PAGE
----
By the time I was in seventh grade, I had read pretty much everything by Phillip K. Dick that I could get my hands on, which might explain something about my outlook on the world. At any rate, the idea of Dick writing a book specifically aimed at the “young adult” market just makes me happy somehow.
From the opening paragraphs of â€œNick and the Glimmungâ€ (a sequel of sorts to Dickâ€™s 1969 novel â€œGalactic Pot Healerâ€), you can tell weâ€™re in a vaguely sinister future dystopia:
Nick knew exactly why his family intended to leave Earth and go to another planet, a colony world, and settle there. It had to do with him and his cat, Horace. Owning animals of any kind had, since the year 1992, become illegal. Horace, in fact, was illegal, whether anyone owned him or not.
For two months now, Nick had owned Horace, but he had managed to keep Horace inside the apartment, out of sight. One morning, however, Horace climbed through an open window; he scampered and played out in the back yard which all the apartment-owners in the building shared. Someone, a neighbor perhaps, noticed Horace and called the anti-pet man.
â€œI told you what would happen if Horace ever got out,â€ Nickâ€™s dad saidâ€¦
A few pages later, Dick touches on another of his favorite themes: the idea of an authority figure – in this case, a schoolteacher – who propagates their power through the magic of television:
â€œGood morning, Class,â€ Miss Juth said – or rather her image on the big television screen at the front of the classroom said. Miss Juth, like all teachers, had too many classes to teach. She could not appear in person in any of them. Instead, she spoke to all her students, in all her classes, by means of a TV screen. In Nickâ€™s class there were sixty-five pupils, and Mis Juth (as she had told them) taught nine other classes, too. So in all, Miss Juth had about six hundred pupils. Nevertheless, she seemed to recognize each pupil. At least, Nick had that impression. When she spoke to him from the big TV screen she seemed to look directly at him, to see him as well as hear him. He usually felt as if Miss Juth were actually in the classroom.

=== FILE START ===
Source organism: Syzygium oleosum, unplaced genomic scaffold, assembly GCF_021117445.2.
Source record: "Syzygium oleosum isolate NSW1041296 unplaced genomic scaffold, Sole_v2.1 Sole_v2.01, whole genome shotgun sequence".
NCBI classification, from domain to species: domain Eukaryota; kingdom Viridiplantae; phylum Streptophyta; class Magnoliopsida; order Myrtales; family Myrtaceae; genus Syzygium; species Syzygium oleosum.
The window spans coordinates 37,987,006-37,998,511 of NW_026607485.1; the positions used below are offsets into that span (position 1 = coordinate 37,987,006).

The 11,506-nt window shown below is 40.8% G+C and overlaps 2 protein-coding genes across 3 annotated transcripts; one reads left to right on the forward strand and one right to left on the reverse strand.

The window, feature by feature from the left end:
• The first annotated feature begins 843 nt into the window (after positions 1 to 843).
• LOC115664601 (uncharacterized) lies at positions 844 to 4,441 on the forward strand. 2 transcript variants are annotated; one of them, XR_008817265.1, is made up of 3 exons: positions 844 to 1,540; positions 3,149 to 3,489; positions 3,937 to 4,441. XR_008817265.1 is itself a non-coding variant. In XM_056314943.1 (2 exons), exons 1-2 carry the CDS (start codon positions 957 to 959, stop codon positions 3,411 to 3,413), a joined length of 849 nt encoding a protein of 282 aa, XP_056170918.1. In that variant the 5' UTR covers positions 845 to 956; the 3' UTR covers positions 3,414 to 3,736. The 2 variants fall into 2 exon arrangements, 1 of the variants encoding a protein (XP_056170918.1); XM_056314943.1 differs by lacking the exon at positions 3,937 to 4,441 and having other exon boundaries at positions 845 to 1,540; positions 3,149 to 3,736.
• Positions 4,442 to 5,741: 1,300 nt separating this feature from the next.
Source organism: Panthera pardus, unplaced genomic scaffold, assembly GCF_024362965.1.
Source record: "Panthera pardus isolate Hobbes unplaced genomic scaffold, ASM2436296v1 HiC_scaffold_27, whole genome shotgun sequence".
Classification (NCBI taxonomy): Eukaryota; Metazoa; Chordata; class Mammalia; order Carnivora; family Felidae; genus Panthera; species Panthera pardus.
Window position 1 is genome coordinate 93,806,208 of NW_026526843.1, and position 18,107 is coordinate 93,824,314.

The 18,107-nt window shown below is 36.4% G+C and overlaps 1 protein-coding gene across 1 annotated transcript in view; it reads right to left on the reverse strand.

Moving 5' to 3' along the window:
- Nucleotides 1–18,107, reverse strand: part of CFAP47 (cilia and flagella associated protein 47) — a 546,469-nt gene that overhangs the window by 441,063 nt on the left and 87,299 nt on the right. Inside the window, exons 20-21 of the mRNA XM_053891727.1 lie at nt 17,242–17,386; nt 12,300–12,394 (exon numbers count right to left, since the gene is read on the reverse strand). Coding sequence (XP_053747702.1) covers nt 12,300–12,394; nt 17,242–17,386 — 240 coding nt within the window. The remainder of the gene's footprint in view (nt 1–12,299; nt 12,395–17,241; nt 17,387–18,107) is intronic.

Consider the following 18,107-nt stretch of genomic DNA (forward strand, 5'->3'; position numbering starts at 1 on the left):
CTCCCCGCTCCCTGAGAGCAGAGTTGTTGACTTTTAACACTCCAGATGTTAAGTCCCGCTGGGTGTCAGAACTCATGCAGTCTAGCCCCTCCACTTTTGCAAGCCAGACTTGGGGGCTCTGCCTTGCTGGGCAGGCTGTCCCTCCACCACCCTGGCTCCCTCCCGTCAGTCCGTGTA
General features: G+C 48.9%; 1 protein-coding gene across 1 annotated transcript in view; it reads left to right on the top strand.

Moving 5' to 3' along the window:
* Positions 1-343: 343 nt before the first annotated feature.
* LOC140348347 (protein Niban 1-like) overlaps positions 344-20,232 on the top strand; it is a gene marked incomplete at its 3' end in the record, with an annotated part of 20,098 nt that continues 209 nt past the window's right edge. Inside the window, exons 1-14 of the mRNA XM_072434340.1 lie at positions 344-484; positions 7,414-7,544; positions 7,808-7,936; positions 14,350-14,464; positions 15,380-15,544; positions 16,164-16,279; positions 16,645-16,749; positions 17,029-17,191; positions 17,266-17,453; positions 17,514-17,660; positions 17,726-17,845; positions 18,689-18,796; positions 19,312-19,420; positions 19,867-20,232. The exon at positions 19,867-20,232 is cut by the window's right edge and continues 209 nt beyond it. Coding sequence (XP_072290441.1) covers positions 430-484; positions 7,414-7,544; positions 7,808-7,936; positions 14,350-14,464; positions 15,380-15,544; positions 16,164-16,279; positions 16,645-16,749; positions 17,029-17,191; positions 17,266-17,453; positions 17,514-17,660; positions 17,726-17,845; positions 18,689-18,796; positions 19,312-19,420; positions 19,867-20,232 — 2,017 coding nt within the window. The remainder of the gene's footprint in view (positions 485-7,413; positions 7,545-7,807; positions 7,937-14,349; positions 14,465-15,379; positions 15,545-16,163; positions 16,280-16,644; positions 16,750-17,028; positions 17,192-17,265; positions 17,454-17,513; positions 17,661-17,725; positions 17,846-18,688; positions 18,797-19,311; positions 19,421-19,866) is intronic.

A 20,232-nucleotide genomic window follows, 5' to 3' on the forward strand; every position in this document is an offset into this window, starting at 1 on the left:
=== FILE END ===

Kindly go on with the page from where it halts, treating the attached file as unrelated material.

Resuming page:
And hereâ€™s an introductory lesson in ontology, made palatable for the kiddies, when the protagonist discovers a book that seems to have the ability to predict the future:
Yes, there it was. Right in the book. A short but accurate account of Mr. Frankisâ€™ death. Had this passage been here yesterday? Nick wondered. Suppose he had looked this up, on the car trip to the house? Suppose Mr. Frankis had looked for his own name in the index? Would he have found this – and known what was going to happen to him? â€¦
What is there in the book about me? Nick wondered. The text which we read before, on the way here, after Glimmung accidentally gave the book to me? Or by now has it changed?